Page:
True confession: I’ve never attended a National Night Out event.
When I first saw the advertisements, I pictured something out of a dating site, with couples laughing over wine and food. This year, I had to go.
As it turns out, there was food and matchmaking of a sort, if you were looking for a neighborhood group to join, or a community service you might need, such as the Fire Department, or the police. I don’t know how long Placentia has hosted this event, but National Night Out has existed since 1984.
I have a lot of catching up to do.
The evening of the event was challenging. For some reason, we were having thunderstorms, surrounded by rain. I had planned to walk to the Placentia Town Center and the shindig. Not only would I not worry about parking, I could get a little exercise.
I stood on my patio, watching the rain pour, wondering if I should still walk, drive instead and fight for parking, or not go at all. In the end, my stubborn dislike of change won, and I stuck to my plan.
I did leave the umbrella at home. There was no sense in being a lightning rod.
The large, sparse drops did not bother me as I strolled to the center. I heard a voice on a speaker, so I aimed for that. It turns out, a team of firefighters were dismantling a compact car, while one of them described why they would do this to save your life. I learned many things from their short demonstration.
1. It’s really cool when firefighters rip the roof off a car.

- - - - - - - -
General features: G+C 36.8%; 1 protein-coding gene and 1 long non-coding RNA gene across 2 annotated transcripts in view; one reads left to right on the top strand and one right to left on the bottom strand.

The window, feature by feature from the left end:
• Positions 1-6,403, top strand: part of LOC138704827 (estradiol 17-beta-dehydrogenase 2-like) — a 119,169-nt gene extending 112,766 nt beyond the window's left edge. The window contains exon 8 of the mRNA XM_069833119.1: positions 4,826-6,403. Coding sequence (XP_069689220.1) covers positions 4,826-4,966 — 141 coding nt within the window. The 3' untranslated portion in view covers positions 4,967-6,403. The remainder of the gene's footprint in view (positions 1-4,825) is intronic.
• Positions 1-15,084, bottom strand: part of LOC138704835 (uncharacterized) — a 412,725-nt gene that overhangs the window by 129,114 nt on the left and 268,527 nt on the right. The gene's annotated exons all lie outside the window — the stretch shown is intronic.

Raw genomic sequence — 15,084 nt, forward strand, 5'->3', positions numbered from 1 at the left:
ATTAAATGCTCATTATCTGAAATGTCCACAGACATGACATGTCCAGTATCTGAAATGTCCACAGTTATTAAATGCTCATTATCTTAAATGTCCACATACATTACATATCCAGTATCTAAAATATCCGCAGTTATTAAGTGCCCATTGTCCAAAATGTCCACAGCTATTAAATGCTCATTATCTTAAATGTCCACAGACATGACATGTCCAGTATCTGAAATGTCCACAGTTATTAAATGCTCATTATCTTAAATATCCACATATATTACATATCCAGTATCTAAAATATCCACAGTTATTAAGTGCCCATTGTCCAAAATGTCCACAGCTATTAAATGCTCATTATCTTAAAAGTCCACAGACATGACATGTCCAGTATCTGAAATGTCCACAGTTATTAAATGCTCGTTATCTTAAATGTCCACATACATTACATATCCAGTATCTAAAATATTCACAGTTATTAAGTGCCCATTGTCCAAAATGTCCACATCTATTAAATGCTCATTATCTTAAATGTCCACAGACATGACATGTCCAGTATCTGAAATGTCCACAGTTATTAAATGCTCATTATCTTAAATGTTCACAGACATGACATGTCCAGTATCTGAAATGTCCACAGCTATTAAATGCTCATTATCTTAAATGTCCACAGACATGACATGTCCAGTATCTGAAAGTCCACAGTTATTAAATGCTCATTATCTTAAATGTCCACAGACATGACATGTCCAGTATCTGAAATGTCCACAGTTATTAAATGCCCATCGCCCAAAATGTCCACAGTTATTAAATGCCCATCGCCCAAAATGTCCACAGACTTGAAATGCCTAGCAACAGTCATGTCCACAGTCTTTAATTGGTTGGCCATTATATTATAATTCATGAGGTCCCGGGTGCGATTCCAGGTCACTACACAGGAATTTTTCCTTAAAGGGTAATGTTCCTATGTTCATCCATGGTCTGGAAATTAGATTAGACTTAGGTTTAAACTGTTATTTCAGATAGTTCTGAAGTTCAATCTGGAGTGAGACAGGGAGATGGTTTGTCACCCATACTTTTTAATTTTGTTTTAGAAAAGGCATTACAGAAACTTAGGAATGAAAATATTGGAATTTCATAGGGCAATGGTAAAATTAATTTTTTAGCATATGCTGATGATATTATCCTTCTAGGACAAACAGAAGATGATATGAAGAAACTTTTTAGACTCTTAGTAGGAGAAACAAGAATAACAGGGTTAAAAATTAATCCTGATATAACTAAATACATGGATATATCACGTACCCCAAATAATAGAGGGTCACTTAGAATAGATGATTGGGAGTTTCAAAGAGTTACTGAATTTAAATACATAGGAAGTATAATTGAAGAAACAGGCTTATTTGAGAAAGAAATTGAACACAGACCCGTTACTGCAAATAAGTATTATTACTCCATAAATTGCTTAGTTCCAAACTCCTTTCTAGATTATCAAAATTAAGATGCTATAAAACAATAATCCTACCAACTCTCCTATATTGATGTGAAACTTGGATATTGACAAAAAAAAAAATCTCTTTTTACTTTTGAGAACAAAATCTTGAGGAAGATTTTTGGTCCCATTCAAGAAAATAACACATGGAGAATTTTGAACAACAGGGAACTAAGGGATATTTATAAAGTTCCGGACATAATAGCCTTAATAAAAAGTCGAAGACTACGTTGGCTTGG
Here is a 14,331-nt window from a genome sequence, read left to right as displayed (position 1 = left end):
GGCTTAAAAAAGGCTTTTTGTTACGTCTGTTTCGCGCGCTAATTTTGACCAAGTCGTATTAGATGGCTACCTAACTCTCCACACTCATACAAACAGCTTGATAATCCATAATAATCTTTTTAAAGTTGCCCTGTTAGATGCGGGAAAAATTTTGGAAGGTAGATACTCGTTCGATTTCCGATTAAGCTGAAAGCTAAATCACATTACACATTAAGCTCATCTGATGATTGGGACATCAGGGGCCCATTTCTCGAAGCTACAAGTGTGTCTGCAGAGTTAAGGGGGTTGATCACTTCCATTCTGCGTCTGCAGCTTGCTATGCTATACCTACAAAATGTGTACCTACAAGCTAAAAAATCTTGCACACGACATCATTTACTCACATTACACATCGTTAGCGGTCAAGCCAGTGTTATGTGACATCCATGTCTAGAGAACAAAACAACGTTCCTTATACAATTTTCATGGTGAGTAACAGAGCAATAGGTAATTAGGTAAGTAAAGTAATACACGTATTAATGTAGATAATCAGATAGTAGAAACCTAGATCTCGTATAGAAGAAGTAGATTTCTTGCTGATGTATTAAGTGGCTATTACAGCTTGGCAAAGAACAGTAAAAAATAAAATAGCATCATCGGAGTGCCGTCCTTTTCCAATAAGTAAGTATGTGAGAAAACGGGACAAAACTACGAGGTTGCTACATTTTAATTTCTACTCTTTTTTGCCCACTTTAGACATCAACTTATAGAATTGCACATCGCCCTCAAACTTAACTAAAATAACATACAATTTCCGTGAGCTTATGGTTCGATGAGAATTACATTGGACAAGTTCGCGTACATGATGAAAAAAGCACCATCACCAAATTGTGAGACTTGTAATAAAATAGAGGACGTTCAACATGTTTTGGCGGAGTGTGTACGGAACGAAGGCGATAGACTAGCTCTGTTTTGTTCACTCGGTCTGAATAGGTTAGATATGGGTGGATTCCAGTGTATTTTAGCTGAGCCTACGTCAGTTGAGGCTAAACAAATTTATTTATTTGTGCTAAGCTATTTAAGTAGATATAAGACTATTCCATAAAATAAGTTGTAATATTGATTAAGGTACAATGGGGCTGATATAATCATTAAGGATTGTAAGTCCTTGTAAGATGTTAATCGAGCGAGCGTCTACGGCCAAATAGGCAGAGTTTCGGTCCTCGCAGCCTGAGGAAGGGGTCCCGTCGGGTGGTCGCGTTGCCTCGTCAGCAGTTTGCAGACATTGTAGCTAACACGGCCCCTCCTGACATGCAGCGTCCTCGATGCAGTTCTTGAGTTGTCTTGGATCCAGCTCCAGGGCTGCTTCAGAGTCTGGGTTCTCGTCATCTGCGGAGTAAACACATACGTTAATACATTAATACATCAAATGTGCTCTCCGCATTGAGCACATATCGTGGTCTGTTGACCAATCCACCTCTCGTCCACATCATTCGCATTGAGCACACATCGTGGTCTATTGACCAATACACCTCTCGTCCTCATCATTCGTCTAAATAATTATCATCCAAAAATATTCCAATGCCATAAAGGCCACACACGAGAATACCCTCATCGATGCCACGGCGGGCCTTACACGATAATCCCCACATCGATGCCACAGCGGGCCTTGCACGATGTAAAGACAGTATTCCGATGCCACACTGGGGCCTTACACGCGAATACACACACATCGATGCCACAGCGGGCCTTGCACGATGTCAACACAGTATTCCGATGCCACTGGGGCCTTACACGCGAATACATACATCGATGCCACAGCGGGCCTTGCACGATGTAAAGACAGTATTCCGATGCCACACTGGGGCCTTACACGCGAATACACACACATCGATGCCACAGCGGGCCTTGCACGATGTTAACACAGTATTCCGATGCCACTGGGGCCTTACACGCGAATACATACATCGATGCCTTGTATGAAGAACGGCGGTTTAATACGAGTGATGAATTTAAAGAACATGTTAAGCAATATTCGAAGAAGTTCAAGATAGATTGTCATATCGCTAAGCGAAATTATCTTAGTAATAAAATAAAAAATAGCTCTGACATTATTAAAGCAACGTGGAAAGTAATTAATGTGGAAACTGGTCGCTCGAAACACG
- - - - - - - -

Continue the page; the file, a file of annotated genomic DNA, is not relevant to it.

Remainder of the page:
2. In our area, Truck 34 has the widest range of lifesaving tools. Can I request them, specifically?
3. Firefighters are always on call. In the middle of their demonstration, they had to rush off to an emergency.
I turned my attention to the Police Department, which had several booths set up. After assuring our chief, Darin Lenyi, that my questions are always research for my mysteries, and not for criminal activities, I talked to our Crime Scene investigators to find out what kind of role they play.
It was a mystery novelist’s version of paradise. All of those experts in one place, like an information buffet.
Next, I discussed patient care and city jurisdictions with the ambulance driver. He explained which company is contracted by which city. When they’re called, it’s by the police or fire department. The dispatchers have to stay in close communication to keep from adding time to a critical situation.
There are probably marriages that don’t have that kind of teamwork.
A lot of the Placentia organizations were…